Before anything else, Belafonte considered himself a civil rights activist, modeling his career on that of the outspoken singer Paul Robeson, says Reece. Over time, Belafonte developed a close relationship with Martin Luther King Jr., with the two regularly confiding and supporting in each other. Belafonte bailed King out of jail in Birmingham, Alabama, where the latter wrote his famous letter.
That friendship strengthened the cause. With Belafonte's help, the March on Washington became a reality. By that point as big a star on the national stage one could find, Belafonte would later recall that his goal was to have celebrities march arm in arm with the average citizen. He succeeded on that end, with other notable Americans of all races joining the march, including close friend Sidney Poitier, Paul Newman, Marlon Brando, Rita Moreno and Charlton Heston. “We had to seize this opportunity and make our voices heard. Make those who are comfortable with our oppression—make them uncomfortable,” Belafonte told Smithsonian magazine’s Michael Fletcher on the march's 50th anniversary in 2013. “Dr. King said that was the purpose of this mission.”
When King was assassinated in 1968, a life insurance policy purchased by Belafonte assisted King’s family. “Whenever we got into trouble or when tragedy struck, Harry has always come to our aid, his generous heart wide open,” Coretta Scott King wrote in her 2005 memoir.
In the 1980s, Belafonte turned his focus globally, marshalling forces for the global music sensation "We Are the World," which benefited starving communities in Africa, and fighting apartheid in South Africa, eventually developing a bond with African National Congress leader Nelson Mandela. In 1987, he became UNICEF’s goodwill ambassador. Belafonte frequently shared his support and criticism for politicians, and even briefly toyed with the idea of running for the U.S. Senate.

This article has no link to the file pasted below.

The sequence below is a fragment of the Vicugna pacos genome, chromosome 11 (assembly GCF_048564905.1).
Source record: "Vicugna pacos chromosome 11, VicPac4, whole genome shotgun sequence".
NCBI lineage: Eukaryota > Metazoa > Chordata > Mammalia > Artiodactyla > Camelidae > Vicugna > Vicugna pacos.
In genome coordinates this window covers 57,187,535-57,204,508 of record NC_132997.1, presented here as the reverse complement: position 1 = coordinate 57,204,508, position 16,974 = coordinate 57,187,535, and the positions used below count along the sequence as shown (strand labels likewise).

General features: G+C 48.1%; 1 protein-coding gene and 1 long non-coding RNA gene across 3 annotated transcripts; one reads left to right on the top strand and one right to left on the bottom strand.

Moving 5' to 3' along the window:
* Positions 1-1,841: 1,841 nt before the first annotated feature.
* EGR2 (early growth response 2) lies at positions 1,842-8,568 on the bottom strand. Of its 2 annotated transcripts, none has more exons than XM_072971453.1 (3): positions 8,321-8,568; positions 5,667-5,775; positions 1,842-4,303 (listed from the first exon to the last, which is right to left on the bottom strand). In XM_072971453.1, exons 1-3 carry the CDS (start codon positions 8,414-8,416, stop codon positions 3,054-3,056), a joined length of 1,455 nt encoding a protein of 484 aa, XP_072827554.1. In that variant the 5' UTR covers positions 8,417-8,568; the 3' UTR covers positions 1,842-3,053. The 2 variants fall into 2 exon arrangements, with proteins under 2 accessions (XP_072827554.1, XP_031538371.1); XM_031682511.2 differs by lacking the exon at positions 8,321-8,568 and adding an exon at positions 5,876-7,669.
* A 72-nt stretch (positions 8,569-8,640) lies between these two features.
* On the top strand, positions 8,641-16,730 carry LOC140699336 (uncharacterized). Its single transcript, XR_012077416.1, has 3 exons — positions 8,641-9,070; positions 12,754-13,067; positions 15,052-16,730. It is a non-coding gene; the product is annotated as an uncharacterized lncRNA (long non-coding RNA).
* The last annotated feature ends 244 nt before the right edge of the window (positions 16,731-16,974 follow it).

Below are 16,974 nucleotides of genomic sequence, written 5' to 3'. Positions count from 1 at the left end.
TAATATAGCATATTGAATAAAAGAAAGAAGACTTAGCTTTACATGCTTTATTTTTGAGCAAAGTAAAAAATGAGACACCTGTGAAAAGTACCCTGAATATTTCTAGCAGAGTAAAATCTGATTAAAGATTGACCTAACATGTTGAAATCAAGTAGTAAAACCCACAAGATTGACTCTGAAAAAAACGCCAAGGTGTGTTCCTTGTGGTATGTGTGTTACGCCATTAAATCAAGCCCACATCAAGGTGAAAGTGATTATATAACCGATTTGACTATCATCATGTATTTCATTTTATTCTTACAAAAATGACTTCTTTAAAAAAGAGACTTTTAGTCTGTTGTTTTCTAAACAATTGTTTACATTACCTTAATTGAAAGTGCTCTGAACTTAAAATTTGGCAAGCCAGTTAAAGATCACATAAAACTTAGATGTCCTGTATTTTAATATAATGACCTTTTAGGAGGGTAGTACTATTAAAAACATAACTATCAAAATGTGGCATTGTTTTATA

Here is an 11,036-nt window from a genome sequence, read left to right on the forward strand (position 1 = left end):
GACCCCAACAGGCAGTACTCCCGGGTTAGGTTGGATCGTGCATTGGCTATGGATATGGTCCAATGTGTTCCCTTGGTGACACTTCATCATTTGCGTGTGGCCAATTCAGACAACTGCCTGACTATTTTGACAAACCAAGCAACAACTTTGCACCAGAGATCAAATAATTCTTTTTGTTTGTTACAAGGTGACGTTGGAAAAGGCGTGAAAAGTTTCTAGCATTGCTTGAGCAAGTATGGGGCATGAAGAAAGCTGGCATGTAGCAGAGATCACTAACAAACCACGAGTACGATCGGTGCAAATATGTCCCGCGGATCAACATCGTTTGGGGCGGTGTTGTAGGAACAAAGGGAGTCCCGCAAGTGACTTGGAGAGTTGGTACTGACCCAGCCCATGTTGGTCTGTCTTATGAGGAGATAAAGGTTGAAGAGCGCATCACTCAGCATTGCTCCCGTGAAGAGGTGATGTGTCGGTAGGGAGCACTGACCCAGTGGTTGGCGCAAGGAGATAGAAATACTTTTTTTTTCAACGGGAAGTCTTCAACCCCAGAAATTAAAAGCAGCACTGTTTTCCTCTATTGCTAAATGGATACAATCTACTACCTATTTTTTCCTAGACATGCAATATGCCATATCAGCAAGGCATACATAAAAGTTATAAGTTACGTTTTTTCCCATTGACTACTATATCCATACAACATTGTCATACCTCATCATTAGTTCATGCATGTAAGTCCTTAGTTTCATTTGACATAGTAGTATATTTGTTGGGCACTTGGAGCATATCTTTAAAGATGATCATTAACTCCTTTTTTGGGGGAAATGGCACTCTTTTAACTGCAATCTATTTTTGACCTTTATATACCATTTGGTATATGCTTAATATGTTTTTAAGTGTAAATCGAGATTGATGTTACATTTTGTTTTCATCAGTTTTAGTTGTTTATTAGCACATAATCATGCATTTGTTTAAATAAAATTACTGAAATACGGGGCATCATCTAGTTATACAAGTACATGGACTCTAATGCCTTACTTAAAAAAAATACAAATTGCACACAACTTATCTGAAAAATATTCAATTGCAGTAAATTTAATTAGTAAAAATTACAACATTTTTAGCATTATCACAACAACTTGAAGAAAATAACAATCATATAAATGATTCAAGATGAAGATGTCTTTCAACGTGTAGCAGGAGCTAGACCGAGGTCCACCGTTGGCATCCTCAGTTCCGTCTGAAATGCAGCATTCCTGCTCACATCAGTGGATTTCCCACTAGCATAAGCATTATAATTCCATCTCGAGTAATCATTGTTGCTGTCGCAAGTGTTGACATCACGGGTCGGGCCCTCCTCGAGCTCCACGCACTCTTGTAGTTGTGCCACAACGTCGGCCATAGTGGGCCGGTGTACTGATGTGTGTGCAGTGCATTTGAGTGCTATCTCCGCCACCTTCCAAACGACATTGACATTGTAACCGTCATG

Up until his death, Belafonte was a consistent supporter of the civil rights movement, and he never stopped promoting “radical thinking.” He criticized celebrities like Jay-Z and Beyoncé for what he saw as a lack of activism, and he sharply criticized President George W. Bush's military campaigns, calling him “the greatest terrorist in the world.” During the 2008 presidential campaign, he notably poked at then-Senator Barack Obama, per the New Yorker’s Jelani Cobb.
“When are you going to cut me some slack?” said Obama. Belafonte replied, “What makes you think that’s not what I’ve been doing?”
In 2000, Belafonte won the Grammy Lifetime Achievement Award. In 2014, Belafonte he received the Jean Hersholt Humanitarian Award from the Academy of Motion Picture Arts and Sciences. But above all, his hope from the March on Washington stuck with him years after the iconic protest and continued to fuel his vision for a better America.
“That’s the America that I believe in, and that’s the America that we need to reveal and by its presence here today—there need be no ambivalence,” Belafonte told Smithsonian. “We just need to stay the course and keep revealing the deeper truth of who we are as a nation and as a people.'”
His death on Tuesday in his home on Manhattan's Upper West Side was a result of congestive heart failure, according to his spokesperson.